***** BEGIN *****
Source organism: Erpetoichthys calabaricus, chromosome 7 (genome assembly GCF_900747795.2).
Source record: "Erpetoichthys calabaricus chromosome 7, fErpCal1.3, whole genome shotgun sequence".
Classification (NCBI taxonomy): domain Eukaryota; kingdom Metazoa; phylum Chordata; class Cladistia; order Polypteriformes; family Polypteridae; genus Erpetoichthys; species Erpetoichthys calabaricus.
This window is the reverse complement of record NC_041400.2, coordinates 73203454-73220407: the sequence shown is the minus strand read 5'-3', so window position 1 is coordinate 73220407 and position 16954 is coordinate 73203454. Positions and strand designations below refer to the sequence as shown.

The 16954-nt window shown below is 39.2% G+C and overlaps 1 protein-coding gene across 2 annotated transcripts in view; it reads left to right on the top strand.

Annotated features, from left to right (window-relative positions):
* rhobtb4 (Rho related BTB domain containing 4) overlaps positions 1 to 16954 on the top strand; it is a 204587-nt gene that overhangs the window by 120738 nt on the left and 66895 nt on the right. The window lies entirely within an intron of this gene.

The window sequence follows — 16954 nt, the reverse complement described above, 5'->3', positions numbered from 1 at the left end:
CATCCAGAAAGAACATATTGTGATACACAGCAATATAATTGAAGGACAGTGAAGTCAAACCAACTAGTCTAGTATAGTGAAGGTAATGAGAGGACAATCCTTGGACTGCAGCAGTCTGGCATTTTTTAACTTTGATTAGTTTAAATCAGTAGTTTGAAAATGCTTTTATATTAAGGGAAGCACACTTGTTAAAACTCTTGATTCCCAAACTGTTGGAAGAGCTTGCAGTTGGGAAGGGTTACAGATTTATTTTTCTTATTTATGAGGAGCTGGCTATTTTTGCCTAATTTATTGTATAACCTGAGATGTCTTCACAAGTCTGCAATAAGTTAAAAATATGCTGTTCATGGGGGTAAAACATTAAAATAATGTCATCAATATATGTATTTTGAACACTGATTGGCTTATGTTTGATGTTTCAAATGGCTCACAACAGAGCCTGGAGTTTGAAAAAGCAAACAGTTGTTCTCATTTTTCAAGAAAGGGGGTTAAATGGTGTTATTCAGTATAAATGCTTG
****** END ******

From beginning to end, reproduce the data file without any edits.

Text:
Source organism: Erpetoichthys calabaricus, chromosome 7 (genome assembly GCF_900747795.2).
Source record: "Erpetoichthys calabaricus chromosome 7, fErpCal1.3, whole genome shotgun sequence".
Classification (NCBI taxonomy): domain Eukaryota; kingdom Metazoa; phylum Chordata; class Cladistia; order Polypteriformes; family Polypteridae; genus Erpetoichthys; species Erpetoichthys calabaricus.
This window is the reverse complement of record NC_041400.2, coordinates 73203454-73220407: the sequence shown is the minus strand read 5'-3', so window position 1 is coordinate 73220407 and position 16954 is coordinate 73203454. Positions and strand designations below refer to the sequence as shown.

The 16954-nt window shown below is 39.2% G+C and overlaps 1 protein-coding gene across 2 annotated transcripts in view; it reads left to right on the top strand.

Annotated features, from left to right (window-relative positions):
* rhobtb4 (Rho related BTB domain containing 4) overlaps positions 1 to 16954 on the top strand; it is a 204587-nt gene that overhangs the window by 120738 nt on the left and 66895 nt on the right. The window lies entirely within an intron of this gene.

The window sequence follows — 16954 nt, the reverse complement described above, 5'->3', positions numbered from 1 at the left end:
CATCCAGAAAGAACATATTGTGATACACAGCAATATAATTGAAGGACAGTGAAGTCAAACCAACTAGTCTAGTATAGTGAAGGTAATGAGAGGACAATCCTTGGACTGCAGCAGTCTGGCATTTTTTAACTTTGATTAGTTTAAATCAGTAGTTTGAAAATGCTTTTATATTAAGGGAAGCACACTTGTTAAAACTCTTGATTCCCAAACTGTTGGAAGAGCTTGCAGTTGGGAAGGGTTACAGATTTATTTTTCTTATTTATGAGGAGCTGGCTATTTTTGCCTAATTTATTGTATAACCTGAGATGTCTTCACAAGTCTGCAATAAGTTAAAAATATGCTGTTCATGGGGGTAAAACATTAAAATAATGTCATCAATATATGTATTTTGAACACTGATTGGCTTATGTTTGATGTTTCAAATGGCTCACAACAGAGCCTGGAGTTTGAAAAAGCAAACAGTTGTTCTCATTTTTCAAGAAAGGGGGTTAAATGGTGTTATTCAGTATAAATGCTTG